Clancy Art Prize unites art and faith

Students in Catholic secondary schools across Sydney have celebrated art and faith at the annual Clancy Prize for Religious Art.

A curated exhibition of entries is on display at ACU’s McGlade Gallery, giving students the opportunity to see their work hanging in a public gallery.

This year, top honours went to Year 10 Patrician Brothers College student Nelson Fasavalu who took out the Executive Director’s Award for his triptych painting, “Experienced, Encountered, Elevate”.

The prize was launched in 1999 by the former Archbishop of Sydney, Cardinal Edward Clancy, to celebrate religious art as a powerful force in the service of humanity.

The theme of the 2023 exhibition is ‘Pilgrimage, the inner and outer journey to seek transformation’.

Associate Professor Victoria Carruthers from ACU’s National School of Arts and Humanities was part of the judging panel and said the Clancy Prize was an important opportunity to showcase the creative talents of young artists.

“It’s about promoting Catholic schools as a centre of creativity and giving students a chance to develop and showcase their skills,” she said.

“This prize is unique in that it is open to students from Year 7 to 12, and there are categories for collaborative works, as well as individual pieces.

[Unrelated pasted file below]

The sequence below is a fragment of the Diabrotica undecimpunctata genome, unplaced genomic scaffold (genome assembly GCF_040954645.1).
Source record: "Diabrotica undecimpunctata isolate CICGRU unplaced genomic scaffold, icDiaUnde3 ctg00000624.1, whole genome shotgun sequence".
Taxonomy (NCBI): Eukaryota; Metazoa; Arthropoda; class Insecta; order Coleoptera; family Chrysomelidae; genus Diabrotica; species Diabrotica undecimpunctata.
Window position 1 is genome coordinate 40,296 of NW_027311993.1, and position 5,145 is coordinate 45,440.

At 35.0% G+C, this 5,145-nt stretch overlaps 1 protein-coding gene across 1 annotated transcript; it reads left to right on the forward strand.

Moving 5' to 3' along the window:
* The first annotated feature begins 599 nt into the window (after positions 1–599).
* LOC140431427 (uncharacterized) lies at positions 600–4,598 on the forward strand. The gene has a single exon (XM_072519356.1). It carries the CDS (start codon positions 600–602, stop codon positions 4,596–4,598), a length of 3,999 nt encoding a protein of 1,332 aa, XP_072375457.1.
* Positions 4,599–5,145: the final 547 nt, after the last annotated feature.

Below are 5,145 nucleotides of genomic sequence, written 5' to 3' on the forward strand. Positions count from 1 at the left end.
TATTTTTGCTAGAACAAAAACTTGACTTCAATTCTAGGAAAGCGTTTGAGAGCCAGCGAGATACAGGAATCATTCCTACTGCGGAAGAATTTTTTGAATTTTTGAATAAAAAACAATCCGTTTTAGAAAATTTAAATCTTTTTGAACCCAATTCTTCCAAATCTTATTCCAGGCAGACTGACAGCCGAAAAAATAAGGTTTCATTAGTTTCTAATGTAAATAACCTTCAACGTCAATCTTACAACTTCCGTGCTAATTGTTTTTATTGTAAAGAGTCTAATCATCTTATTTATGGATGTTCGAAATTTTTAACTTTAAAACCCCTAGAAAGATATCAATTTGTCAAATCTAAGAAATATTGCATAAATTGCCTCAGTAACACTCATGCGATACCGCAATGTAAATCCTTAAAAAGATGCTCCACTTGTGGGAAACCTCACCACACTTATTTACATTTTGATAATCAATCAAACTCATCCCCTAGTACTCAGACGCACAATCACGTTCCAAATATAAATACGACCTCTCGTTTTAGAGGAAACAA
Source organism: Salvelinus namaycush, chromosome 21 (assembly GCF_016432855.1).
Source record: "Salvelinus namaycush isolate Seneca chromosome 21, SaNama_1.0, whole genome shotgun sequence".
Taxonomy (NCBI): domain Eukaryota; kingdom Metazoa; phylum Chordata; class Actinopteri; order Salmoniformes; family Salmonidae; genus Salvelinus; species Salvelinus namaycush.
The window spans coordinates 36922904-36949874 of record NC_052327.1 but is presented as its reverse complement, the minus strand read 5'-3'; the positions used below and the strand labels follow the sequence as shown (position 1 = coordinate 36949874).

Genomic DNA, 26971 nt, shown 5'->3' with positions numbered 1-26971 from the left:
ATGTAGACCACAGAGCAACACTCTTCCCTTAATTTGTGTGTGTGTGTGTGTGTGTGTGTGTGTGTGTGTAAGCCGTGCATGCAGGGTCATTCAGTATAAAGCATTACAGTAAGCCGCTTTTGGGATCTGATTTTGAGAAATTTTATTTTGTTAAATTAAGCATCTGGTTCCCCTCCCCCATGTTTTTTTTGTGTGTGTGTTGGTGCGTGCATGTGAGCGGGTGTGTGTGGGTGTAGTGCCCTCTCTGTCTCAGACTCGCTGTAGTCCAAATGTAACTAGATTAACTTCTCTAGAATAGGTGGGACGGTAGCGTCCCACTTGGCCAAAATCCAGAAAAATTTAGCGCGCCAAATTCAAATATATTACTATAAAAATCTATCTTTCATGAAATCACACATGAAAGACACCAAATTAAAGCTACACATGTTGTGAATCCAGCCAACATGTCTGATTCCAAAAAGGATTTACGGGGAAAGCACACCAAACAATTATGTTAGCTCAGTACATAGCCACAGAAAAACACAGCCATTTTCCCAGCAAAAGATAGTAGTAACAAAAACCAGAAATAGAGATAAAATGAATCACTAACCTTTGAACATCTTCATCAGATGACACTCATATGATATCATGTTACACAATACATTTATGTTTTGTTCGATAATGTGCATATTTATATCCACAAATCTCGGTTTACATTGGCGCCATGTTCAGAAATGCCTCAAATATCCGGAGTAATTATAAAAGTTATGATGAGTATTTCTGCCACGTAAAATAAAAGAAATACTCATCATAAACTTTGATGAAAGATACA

“It also gives secondary art teachers an opportunity to encourage and mentor their students, developing skills well beyond the setting of the classroom.”

Associate Professor Carruthers said the annual exhibition was one of several programs that connected ACU with local communities, allowing for meaningful education opportunities and reconnection through the arts.

“We have a close relationship with these schools through our placement system of students, and these kinds of collaborations are central ACU’s Mission,” she said.

“It’s lovely to see things come full circle – we send our students into Catholic schools, and many of them come back to our gallery to showcase the work of their students.

“There is a real sense of intergenerational connection and community.”

The individual and collaborative works winners were announced on 15 September, and spanned painting, drawing, sculpture and digital prints.

The exhibition is open until 20 September at the McGlade Gallery on the Strathfield Campus.

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